• Elizabeth M. Meehan


Most of the research for this book was originally undertaken for the preparation of a thesis. Although a thesis is supposed to embody material of a publishable standard, the objectives of writing a thesis and a book often diverge. Usually the conflict arises because a thesis is expected to deal with important theoretical issues while a book is intended to appeal to a wider community of readers interested in the substantive but not necessarily the academic aspects of the subject. At the substantive level, my motivations for writing the thesis and the book are the same. I am a woman and an egalitarian. My feminism commits me to what Janet Radcliffe Richards calls ‘a sexually just society’ (The Sceptical Feminist, London: Routledge & Kegan Paul, 1980). This is what made me want to find out about developments in and impediments to the political and economic emancipation of women. And this is what made me wish to try to convey to others the hopes, advances, frustrations, set-backs and possibilities that characterise one of the most important aspects of that story; women’s rights at work.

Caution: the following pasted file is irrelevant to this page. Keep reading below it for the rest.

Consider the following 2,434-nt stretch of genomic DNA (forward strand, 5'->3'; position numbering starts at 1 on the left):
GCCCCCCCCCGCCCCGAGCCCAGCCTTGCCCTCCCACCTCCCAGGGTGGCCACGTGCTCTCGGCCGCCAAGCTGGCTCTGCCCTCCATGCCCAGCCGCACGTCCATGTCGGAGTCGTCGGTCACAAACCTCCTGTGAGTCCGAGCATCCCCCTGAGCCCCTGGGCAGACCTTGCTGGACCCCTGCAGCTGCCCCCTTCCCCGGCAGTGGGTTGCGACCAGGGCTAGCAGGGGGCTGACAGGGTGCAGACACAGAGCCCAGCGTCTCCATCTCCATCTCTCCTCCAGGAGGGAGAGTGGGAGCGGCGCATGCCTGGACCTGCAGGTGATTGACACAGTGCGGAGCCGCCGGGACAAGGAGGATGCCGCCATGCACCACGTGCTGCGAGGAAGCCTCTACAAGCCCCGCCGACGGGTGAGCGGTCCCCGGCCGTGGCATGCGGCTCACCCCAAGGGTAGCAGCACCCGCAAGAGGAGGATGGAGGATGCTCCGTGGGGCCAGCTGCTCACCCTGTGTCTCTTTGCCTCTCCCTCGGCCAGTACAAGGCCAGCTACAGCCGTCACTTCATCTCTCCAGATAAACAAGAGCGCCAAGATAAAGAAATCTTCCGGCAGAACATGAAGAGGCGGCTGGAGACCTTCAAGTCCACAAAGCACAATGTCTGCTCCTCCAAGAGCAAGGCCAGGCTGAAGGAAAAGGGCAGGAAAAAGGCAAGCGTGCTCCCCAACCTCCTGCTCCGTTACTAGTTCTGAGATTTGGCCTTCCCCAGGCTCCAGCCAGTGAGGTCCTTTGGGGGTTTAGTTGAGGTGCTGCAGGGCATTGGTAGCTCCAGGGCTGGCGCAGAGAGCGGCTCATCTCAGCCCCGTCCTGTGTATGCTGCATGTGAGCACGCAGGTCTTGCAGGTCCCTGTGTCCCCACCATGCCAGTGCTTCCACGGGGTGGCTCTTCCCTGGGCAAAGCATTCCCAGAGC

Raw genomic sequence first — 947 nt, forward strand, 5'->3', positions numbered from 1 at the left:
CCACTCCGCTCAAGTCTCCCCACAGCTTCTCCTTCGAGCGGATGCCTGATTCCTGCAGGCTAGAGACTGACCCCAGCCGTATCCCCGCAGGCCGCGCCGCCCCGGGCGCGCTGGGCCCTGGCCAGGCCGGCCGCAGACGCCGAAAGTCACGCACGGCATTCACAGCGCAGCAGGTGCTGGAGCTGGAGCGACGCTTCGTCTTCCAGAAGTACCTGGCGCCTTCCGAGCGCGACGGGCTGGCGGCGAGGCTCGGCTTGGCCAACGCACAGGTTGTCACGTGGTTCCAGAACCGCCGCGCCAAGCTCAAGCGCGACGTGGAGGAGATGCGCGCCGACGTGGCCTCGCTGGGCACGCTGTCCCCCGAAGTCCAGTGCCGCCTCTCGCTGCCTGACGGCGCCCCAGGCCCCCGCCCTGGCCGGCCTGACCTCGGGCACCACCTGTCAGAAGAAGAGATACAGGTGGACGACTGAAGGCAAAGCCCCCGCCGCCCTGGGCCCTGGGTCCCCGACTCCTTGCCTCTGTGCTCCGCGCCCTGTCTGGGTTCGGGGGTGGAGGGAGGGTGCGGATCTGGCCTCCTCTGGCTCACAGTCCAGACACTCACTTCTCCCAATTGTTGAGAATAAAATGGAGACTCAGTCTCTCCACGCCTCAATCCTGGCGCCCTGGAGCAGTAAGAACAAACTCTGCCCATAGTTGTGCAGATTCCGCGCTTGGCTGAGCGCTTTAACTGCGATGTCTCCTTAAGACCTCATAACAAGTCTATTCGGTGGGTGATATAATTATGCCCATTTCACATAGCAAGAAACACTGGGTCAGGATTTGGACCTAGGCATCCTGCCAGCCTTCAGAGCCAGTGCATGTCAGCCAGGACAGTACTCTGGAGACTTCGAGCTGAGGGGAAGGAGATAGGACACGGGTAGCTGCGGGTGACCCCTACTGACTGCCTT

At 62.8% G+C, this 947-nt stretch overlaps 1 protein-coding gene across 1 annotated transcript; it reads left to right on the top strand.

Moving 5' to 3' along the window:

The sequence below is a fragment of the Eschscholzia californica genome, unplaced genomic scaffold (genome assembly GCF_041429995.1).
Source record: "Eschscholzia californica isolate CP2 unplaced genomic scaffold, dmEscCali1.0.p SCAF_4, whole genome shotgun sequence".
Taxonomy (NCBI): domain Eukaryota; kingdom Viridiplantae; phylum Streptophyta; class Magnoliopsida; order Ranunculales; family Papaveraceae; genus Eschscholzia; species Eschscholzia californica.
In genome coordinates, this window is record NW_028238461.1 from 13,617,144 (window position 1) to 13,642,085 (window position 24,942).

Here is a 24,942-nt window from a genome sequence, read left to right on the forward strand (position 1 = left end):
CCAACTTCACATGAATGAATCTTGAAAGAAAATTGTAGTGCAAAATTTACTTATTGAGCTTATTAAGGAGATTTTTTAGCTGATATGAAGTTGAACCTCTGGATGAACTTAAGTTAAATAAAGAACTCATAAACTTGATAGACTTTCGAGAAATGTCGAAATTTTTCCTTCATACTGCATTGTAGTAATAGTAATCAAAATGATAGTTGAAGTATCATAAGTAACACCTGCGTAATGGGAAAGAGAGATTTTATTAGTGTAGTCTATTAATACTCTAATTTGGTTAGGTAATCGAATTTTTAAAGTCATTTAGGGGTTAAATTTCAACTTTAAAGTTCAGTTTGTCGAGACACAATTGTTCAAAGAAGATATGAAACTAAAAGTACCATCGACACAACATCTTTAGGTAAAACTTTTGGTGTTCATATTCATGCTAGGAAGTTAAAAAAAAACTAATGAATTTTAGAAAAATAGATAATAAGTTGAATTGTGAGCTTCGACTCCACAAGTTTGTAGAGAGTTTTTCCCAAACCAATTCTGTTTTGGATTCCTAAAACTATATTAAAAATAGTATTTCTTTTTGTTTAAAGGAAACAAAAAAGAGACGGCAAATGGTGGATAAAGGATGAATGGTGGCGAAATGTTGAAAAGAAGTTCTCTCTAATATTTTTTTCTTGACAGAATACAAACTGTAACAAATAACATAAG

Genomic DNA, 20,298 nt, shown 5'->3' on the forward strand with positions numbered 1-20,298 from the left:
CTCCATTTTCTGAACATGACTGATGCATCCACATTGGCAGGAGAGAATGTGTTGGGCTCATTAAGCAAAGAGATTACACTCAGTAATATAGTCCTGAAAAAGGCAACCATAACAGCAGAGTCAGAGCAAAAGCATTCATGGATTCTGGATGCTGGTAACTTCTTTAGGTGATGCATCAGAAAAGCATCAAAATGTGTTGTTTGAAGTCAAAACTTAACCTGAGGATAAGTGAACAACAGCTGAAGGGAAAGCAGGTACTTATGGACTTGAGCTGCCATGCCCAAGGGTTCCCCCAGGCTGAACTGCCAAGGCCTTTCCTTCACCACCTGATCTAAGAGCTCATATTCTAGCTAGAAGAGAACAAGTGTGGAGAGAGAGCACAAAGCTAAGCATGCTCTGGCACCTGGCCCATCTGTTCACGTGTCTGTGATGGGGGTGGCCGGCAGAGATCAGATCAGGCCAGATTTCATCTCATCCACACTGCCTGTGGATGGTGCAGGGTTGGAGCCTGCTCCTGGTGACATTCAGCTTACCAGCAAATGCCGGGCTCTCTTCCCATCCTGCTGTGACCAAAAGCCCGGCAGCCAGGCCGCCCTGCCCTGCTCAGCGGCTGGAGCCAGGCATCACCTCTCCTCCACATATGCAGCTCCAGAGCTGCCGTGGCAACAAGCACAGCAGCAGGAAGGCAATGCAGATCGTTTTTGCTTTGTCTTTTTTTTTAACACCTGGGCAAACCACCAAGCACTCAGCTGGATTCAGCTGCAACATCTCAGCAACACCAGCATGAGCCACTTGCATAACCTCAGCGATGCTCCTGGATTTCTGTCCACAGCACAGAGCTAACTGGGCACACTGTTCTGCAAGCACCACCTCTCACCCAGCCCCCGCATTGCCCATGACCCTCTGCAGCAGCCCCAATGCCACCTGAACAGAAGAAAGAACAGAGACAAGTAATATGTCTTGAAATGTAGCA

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© Elizabeth Meehan 1985

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  • Elizabeth M. Meehan

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